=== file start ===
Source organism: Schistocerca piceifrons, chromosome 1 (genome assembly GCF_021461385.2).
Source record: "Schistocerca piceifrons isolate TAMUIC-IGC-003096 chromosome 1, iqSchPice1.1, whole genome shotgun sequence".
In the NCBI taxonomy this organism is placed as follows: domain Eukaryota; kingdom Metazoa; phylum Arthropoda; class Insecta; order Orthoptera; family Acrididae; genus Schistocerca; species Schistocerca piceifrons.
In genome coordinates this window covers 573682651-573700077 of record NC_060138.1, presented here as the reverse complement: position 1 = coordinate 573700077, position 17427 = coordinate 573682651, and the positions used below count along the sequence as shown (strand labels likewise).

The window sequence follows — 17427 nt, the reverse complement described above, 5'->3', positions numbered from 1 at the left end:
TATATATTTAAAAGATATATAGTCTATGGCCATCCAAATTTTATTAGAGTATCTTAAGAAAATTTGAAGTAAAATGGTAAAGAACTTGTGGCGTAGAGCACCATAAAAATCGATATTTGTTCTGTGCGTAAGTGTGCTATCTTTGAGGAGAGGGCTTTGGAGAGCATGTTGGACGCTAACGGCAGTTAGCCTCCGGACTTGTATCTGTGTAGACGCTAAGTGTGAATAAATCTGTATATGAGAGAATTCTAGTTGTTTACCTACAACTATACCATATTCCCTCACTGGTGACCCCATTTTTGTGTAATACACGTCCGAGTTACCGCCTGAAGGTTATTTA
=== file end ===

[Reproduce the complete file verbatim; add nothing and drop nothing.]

Source organism: Schistocerca piceifrons, chromosome 1 (genome assembly GCF_021461385.2).
Source record: "Schistocerca piceifrons isolate TAMUIC-IGC-003096 chromosome 1, iqSchPice1.1, whole genome shotgun sequence".
In the NCBI taxonomy this organism is placed as follows: domain Eukaryota; kingdom Metazoa; phylum Arthropoda; class Insecta; order Orthoptera; family Acrididae; genus Schistocerca; species Schistocerca piceifrons.
In genome coordinates this window covers 573682651-573700077 of record NC_060138.1, presented here as the reverse complement: position 1 = coordinate 573700077, position 17427 = coordinate 573682651, and the positions used below count along the sequence as shown (strand labels likewise).

The window sequence follows — 17427 nt, the reverse complement described above, 5'->3', positions numbered from 1 at the left end:
TATATATTTAAAAGATATATAGTCTATGGCCATCCAAATTTTATTAGAGTATCTTAAGAAAATTTGAAGTAAAATGGTAAAGAACTTGTGGCGTAGAGCACCATAAAAATCGATATTTGTTCTGTGCGTAAGTGTGCTATCTTTGAGGAGAGGGCTTTGGAGAGCATGTTGGACGCTAACGGCAGTTAGCCTCCGGACTTGTATCTGTGTAGACGCTAAGTGTGAATAAATCTGTATATGAGAGAATTCTAGTTGTTTACCTACAACTATACCATATTCCCTCACTGGTGACCCCATTTTTGTGTAATACACGTCCGAGTTACCGCCTGAAGGTTATTTA